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The U.S. space organization does not have the monetary resources to track all of the flying objects that could pose a threat to Earth

Even though the National Aeronautics and Space Administration (NASA) is able to detect and monitor most asteroids that are close enough in case of potential impact with Earth, the U.S. space organization lacks the proper funding to get it done within the deadline that Congress imposed in 2005.  Specifically, Congress wants NASA to detect 90% of the near-Earth objects (NEO) range from 140 meters in diameter up to more than a kilometer and a half.

The NASA report speculates there are around 20,000 asteroids and other flying objects that are currently in orbit somewhat close to the Earth.  But financial constraints will not allow NASA to detect, monitor, catalog and characterize all of the NEOs like Congress requested two years ago -- it is more likely that NASA will have to focus only on the flying objects that pose a real threat to Earth.

To accomplish the plan enacted by Congress by 2020 would force NASA to use ground-based telescopes that are used by other research and space agencies; the likely creation of a dedicated observatory designed specifically for tracking NEOs; and NASA to launch a space craft that would monitor a safety cushion around the Earth.  The report estimates that all of these projects would cost more than $1 billion, which is a high price that NASA cannot afford.

The Pan-STARRS telescope in Hawaii is one tool that is being used by three UK universities to help locate possible Earth-threatening asteroids.  The powerful telescope is able to detect objects from 300m in diameter, which is large enough to have a strong impact on the Earth.

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RE: Sad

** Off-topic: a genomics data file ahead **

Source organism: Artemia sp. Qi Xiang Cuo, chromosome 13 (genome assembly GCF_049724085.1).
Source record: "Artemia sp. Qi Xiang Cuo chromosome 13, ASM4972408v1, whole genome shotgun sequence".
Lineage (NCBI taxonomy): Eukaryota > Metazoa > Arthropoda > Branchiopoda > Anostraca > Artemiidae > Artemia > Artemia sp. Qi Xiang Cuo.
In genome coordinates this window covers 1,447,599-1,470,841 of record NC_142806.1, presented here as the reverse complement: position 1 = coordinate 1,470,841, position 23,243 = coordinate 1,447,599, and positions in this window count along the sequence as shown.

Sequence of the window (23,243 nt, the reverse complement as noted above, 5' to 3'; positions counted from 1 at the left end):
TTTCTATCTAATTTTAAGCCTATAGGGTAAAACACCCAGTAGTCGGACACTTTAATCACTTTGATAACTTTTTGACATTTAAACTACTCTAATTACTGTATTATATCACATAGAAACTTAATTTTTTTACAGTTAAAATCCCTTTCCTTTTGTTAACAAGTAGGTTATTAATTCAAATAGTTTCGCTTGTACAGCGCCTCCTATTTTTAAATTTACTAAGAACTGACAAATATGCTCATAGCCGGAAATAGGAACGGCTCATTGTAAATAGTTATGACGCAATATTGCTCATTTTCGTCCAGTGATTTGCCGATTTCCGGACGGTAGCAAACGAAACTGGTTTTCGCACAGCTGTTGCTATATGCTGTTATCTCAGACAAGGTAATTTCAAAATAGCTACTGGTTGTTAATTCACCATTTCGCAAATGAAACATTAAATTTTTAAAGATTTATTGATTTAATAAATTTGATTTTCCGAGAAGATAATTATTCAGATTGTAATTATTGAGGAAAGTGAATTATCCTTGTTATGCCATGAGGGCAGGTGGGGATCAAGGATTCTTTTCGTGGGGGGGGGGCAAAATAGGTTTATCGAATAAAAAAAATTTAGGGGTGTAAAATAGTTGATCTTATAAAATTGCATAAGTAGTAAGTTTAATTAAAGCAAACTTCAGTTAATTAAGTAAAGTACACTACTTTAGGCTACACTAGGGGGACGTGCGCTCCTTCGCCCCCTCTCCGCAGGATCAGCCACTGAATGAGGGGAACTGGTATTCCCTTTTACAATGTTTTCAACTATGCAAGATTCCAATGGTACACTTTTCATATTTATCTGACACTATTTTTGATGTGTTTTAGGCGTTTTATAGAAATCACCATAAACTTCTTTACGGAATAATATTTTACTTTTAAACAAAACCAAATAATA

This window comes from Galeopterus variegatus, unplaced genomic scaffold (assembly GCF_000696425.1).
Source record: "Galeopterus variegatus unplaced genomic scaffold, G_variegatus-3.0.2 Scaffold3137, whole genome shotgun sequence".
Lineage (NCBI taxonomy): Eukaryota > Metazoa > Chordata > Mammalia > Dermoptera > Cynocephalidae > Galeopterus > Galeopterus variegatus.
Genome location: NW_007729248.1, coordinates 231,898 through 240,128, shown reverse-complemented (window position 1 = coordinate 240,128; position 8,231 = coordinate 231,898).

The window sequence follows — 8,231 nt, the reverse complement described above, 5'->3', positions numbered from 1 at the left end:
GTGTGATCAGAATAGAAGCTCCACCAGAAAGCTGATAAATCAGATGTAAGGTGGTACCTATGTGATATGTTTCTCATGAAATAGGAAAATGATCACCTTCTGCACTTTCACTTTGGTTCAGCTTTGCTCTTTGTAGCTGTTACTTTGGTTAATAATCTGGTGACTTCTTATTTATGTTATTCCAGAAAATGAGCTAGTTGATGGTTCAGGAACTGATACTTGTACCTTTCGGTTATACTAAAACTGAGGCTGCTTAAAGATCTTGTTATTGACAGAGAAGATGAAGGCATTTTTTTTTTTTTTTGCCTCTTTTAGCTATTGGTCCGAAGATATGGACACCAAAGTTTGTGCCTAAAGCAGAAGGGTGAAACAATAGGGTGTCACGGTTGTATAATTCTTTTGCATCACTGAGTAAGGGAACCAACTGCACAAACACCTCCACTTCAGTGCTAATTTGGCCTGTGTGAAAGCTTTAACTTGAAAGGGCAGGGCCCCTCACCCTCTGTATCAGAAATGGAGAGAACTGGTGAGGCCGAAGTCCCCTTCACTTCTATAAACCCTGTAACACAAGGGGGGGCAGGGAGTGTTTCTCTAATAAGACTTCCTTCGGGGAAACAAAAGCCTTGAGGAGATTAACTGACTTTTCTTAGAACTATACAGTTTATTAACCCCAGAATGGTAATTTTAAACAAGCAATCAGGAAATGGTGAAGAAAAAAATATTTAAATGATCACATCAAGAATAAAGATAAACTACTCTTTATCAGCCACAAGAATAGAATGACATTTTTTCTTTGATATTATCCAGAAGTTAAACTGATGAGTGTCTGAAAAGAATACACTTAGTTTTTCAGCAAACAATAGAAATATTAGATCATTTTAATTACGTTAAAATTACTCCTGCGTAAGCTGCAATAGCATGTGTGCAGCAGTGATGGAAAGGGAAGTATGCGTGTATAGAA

By masher2 on 3/14/2007 10:29:41 AM , Rating: -1
> "Even if you and these scientists you talk about ended up being right and global warming is in fact not being caused by man....would you really want risk it?"

Sure. Because the "risk" is far smaller than environmentalists portray. The earth was warmer during the MWP (Medieval Warm Period) than it is today...and by all accounts, the planet was more habitable and comfortable than it is today.

Dont put any stock in the nonsense about global catastrophe from global warming. All the evidence suggests a mild increase in hurricane intensity (but a mild decrease in hurricane frequency), a sea level rise equating to ~20 inches per century (1/5 of an inch per year), and slight changes to rainfall which will result in some areas being slightly drier and some slightly wetter. Couple that with more moderate temperatures and longer growing seasons, and you've very likely got a net win for humanity. The worst-case isn't a disaster, its a simple process of adapting to change.

Add to that the fact that, if the global warming advocates are correct, that a few small lifestyle changes will not halt the warming, or even significantly slow it down. No, if they're right, then the only way to prevent it is to return to a 19th century emissions level...which means eliminating the vast majority of our modern lifestyle.

Luckily, more and more evidence suggests that humans are not responsible for the majority of global warming though...and that, even if we are, said warming is unlikely to be a serious problem.

"Vista runs on Atom ... It's just no one uses it". -- Intel CEO Paul Otellini
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